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NDTO News Article

Member Profile: Dakota Air Parts

Dakota Air Parts Intl., Inc. (aka Dakota) has been serving the operators around the globe by supplying their requirements that range from smaller consumables up to entire aircraft like the Bell UH-1 “Huey” helicopters since 1994. The Fargo-based company has over 40,000 square feet of warehouse space filled with aviation essentials. NDTO had the opportunity to connect with Shawn Johnston, General Manager, and Maddie Hanson, the Trade Show Coordinator.  Dakota has continued to grow since its founding through strategic business partnerships both domestically and internationally.

Dakota Air Parts and its strategic partners specialize in the buying, selling, and support of rotor-wing and fixed-wing aircraft, turbine engines, and parts – OEM & aftermarket. Supported platforms include: UH-1 “Huey,” OH-58 “Kiowa,” OH-6 “Cayuse,” Bell 206, 204/205, 212, 412, 407, MD 500 series, Honeywell T53 and T55 engines, and Rolls-Royce M250 series turbine engines. Dakota routinely purchases surplus aircraft, engines, and aviation inventories which are brought to its warehouses, inventoried, marketed, and resold.

“While we support a wide range of aircraft including commercial aircraft and business jets, our niche,” Johnston explains, ”is rotor-wing and, more specifically, ex-military aircraft. Our customer base ranges from government and military operations, police, commercial uses in agriculture, forestry, and firefighting – and then there is the occasional individual who has one as personal aircraft.”

Helicopters, when properly maintained, have a long lifespan. For example, Dakota purchased a fleet of UH-1 Iroquois from the Royal New Zealand Air Force in 2016, a fleet that had been in operation for nearly 50 years. The aircraft, parts, tooling, and equipment to keep the fleet operational were all purchased by Dakota, who in turn used this material to support other UH-1 operators with the items they needed to continue to operate and maintain this durable platform.

Keeping a stockpile of parts, Johnston explains, is part of Dakota’s success because OEM’s and repair facilities often have limited inventories. Dakota can provide those parts on short notice if needed. “A good example of this is when a firefighting crew is operating and they need to replace a flight-critical part. Sometimes a needed part isn’t available from the manufacturer until months in the future.  Those guys can’t wait, and that is where we come in,” says Johnston. Hanson adds, “and because we have been in business so long, people know who we are and what we do. Dakota has an excellent, loyal customer base.“ Inventory and how quickly parts can turn around is always top-of-mind for the team. With their advanced software and infrastructure, they can track parts and orders and do business all over the world in real-time.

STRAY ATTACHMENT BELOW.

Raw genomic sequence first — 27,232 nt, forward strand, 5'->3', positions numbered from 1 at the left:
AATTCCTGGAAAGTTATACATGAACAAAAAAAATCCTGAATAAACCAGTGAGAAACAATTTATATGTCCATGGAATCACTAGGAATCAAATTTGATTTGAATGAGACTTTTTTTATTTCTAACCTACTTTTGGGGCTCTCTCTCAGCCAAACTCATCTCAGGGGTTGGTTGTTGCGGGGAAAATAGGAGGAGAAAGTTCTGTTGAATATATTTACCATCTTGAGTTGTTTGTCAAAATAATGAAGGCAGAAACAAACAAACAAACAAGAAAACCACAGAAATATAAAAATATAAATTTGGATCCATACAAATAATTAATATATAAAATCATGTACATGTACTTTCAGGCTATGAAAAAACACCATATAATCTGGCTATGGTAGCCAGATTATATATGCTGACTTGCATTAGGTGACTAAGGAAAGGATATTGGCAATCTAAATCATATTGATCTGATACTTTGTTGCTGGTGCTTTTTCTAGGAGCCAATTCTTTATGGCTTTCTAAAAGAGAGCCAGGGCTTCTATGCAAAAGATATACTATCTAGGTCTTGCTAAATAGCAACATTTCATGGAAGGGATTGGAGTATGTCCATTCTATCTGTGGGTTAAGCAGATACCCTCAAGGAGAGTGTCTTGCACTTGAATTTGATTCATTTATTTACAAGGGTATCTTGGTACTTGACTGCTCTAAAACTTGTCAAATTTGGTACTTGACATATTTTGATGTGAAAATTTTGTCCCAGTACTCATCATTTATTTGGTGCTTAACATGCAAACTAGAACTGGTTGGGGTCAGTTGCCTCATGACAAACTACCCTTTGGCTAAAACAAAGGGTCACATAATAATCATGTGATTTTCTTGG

Although the company did not start off exporting, there was a substantial market for it, and the team at Dakota jumped right in. There are many opportunities worldwide for supporting aircraft operators ranging from governments to private owners. Their advice to exporters is to be as detail-oriented as possible.  Johnston advised, “one small thing that should have taken an hour could turn into days or weeks of your time. Come into exporting with specific, detailed questions, even if they seem like silly questions.” The more information you know upfront, like how the shipping works, what is needed to get items off the vessels, at what point are you getting paid, are all excellent questions to ask. The team remembers when a shipment was ready for pick-up, and although there was a forklift, there was no one there to operate the machine. “What a learning experience!” said Hanson.  Each set of questions will be different, and for Dakota, it is highly dependent on the product, says Johnston, “much of our inventory gets shipped by common carriers like FedEx or UPS, but then we ship whole helicopters too.  There is a different set of requirements and a whole round of questions each time.”

With the pandemic reducing global travel and events, it has been challenging to meet with existing and potential customers. Trade shows are an important part of Dakota’s business, but many shows of interest have either been postponed or canceled altogether.  With new virtual platforms available, the company has tried a few different options, “I don’t think we quite got what we wanted [from the virtual trade shows]. We are based on relationship building, which is more challenging in a virtual space,” says Hanson. According to Hanson, some of the virtual activities have been great practice for the business development team. Johnston adds that “the trade shows have been difficult. Not being able to meet in person is a challenge, and I don’t know if anyone has figured it all out yet.” This can be especially hard for companies with a diverse range of products to offer. ”Dakota is hard to define sometimes. At trade shows, people will accidentally stop by our booth, and we get to talking, then we find opportunities. With the virtual platforms, this is more difficult,” explains Johnston.

Dakota is looking ahead as they expand into business jet inventory and different types of aircraft. The next steps will help with diversification while continuing to support rotor-wing platforms like the UH-1 will help make Dakota Air Parts more sustainable overall.

For  more information about Dakota Air Parts, please visit